Fig. 4 shows the control waveforms when the temperature sensor is correctly located and when it is misaligned. As the distance between the heater and the sensor increases when the sensor is misaligned, a time delay in the temperature waveform will occur. In addition, as the temperature of the heated object increases more than normal as explained earlier, the manipulated variable will increase when the manipulated variable curves are compared.
The following three types of feature values can be considered to detect this phenomenon.
- 1) Position of the installed temperature sensor
- 2) Time delay in heating curve as shown by (c) in Fig. 4
- 3) Increase of the manipulated variable as shown in by (d) in Fig. 4
2.4 Issues to be resolved to realize Condition-based maintenance
The feature values to be measured can be decided once the mechanism is determined for generating the condition changes as shown in Table 1. However, in the case of misalignment of the temperature sensor explained in Subsection 2.3, although the condition change can be detected in the early stage by a manufacturing defect like a slight color change in the product from the color in the normal condition, the real reason for the condition change will be able to be identified as the temperature sensor misalignment after a long investigation because the temperature indication of the temperature controller stays the same, and misalignment of the temperature sensor cannot be visually identified. Such difficulty associated with identifying the cause of the condition change is a factor that prevents implementation of CBM. Another factor that prevents reduction of the person-hours required for maintenance is that it is not yet possible to determine the optimum timing of the maintenance based on judgment of the progress of a condition change, even if it is possible to determine which condition change among others contributes to the detected symptom of the trouble or failure. Considering the above, the authors decided on the following three items as the issues to be resolved to assist implementation of CBM:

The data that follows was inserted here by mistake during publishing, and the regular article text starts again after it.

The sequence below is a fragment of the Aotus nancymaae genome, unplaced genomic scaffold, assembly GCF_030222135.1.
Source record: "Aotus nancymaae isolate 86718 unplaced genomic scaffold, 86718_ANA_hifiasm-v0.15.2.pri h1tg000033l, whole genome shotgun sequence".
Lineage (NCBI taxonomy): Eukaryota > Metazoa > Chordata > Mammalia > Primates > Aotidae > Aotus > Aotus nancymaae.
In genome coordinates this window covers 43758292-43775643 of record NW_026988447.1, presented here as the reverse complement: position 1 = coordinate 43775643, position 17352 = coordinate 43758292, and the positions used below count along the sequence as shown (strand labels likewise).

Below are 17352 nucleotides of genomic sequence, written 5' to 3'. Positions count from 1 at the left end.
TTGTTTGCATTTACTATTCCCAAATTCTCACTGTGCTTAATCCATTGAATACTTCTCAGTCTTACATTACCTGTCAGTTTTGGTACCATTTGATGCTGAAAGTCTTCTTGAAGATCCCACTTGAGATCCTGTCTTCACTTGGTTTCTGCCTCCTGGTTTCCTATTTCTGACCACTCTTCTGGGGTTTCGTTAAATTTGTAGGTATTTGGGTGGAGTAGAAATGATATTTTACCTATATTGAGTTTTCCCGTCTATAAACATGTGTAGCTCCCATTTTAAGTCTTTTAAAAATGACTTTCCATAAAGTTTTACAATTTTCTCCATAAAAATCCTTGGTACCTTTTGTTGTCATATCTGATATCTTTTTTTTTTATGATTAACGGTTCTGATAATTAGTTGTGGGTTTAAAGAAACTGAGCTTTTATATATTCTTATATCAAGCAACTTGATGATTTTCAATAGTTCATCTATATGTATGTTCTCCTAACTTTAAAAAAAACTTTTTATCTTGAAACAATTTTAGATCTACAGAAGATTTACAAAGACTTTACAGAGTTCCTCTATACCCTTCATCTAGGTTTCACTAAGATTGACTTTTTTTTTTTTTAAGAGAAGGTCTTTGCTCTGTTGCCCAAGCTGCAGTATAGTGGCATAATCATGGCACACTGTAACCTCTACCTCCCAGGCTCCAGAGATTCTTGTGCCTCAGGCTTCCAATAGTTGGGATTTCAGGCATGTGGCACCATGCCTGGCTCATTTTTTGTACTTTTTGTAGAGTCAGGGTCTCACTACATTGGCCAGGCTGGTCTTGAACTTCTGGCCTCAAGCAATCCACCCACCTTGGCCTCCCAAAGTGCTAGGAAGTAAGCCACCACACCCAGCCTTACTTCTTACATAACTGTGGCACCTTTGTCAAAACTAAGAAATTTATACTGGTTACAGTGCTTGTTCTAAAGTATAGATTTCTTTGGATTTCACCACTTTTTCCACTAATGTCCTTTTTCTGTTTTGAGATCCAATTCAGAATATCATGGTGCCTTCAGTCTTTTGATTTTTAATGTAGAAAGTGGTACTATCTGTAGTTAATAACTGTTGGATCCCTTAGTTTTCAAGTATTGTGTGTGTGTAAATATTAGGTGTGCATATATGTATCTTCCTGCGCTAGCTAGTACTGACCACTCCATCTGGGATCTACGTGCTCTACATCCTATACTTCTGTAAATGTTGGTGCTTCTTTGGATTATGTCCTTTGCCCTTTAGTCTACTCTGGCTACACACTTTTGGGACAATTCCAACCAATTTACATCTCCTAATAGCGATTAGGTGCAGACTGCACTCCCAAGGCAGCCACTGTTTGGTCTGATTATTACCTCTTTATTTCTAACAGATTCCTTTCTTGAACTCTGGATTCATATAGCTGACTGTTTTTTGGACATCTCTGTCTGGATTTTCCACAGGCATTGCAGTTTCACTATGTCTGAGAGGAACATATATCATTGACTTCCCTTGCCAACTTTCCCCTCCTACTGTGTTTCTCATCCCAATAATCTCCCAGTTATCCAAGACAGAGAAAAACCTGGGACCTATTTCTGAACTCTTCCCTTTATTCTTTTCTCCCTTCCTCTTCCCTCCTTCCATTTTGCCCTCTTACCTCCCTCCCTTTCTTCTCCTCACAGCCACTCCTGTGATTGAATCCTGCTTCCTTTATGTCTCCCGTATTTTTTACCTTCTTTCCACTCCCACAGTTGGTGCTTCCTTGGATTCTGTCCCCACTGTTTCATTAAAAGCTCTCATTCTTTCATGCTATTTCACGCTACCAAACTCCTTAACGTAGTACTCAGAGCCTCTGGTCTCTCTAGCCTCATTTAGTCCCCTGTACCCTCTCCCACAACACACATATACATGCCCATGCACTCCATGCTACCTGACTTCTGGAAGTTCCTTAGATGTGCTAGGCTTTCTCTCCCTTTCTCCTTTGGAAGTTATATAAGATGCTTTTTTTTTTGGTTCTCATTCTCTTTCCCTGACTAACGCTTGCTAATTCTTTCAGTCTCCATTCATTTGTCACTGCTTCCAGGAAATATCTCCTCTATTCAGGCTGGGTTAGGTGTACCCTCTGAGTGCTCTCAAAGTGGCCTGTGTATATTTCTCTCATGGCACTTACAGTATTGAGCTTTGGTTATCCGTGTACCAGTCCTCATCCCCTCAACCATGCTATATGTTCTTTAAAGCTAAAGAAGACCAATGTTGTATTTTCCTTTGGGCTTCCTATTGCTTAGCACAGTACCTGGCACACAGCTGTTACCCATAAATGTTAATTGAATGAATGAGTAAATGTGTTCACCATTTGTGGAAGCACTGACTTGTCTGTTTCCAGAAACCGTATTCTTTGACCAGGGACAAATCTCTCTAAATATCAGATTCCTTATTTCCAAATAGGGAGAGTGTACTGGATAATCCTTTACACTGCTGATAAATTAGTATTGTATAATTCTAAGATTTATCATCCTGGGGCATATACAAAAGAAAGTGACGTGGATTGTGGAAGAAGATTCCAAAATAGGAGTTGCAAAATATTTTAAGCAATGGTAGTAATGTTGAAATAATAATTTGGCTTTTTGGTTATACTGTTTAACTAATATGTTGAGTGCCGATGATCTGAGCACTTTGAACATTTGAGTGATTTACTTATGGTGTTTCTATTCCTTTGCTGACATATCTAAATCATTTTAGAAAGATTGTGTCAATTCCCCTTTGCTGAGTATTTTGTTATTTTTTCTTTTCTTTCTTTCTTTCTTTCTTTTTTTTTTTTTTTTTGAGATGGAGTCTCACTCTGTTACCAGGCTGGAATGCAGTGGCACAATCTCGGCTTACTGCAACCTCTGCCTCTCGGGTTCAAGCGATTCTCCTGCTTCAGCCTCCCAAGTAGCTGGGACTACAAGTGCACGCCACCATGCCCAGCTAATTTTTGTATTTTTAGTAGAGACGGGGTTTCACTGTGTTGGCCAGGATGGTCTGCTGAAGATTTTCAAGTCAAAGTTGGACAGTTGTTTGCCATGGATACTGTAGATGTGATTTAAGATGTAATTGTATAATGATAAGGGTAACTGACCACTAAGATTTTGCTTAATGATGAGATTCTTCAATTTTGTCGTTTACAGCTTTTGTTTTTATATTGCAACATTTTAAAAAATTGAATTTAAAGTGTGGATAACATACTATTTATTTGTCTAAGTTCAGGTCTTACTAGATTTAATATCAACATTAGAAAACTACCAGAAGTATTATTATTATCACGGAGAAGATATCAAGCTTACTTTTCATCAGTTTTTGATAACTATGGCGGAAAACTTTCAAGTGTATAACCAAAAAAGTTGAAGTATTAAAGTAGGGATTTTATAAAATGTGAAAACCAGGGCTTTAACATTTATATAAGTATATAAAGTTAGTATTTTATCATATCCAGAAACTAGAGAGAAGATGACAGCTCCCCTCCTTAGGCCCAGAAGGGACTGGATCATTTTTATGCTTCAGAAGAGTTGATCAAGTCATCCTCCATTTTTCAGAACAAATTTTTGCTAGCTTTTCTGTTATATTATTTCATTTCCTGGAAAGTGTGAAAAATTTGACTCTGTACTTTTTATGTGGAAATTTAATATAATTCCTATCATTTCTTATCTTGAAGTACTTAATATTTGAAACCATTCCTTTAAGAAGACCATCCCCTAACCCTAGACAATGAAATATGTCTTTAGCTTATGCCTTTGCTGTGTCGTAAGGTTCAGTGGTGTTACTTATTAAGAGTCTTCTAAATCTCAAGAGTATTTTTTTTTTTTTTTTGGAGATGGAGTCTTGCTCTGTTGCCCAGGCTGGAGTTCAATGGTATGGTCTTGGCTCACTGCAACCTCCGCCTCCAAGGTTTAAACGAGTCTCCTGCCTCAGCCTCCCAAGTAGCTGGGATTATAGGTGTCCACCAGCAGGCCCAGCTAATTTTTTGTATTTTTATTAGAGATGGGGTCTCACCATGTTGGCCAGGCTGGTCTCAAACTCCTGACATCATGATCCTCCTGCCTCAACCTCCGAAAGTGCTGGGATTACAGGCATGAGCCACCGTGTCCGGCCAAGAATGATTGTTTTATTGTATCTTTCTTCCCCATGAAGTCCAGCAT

- 1) Selection of the feature values that can be commonly used independent from configuration of the equipment
- 2) Identification of the type of condition change from numbers of condition changes occurring
- 3) Identification of the degree of progress of the condition change identified
3. Development of Condition Monitoring Function
3.1 Selection of feature value
Although it is considered that the electrical resistance in Subsection 2.2 and the temperature sensor position in Subsection 2.3 can be used as the feature values to be measured, it requires the use of dedicated devices for such a purpose in the respective equipment. It may be also possible to use the method to visually monitor the control waveforms shown in Figures 2 and 4, but such a method is considered difficult for practical use because different control waveforms of different devices and activations at different times need to be monitored. So the authors considered that the control model parameter proposed for use in chemical plants4） can be used as the feature value based on the concept that the relationship between temperature and the manipulated variable of the temperature control device corresponds to the output and input of the control system and can be expressed using the transfer function3）. Because the control model parameter changes according to the condition change, and such a change is reproducible according to the type of condition change, the parameter can be universally applied for any type of the equipment. The relationship between the temperature and the manipulated variable can be expressed as Equation (1) using the transfer function. , , , and are temperature, manipulated variable, transfer function, and Laplace operator, respectively.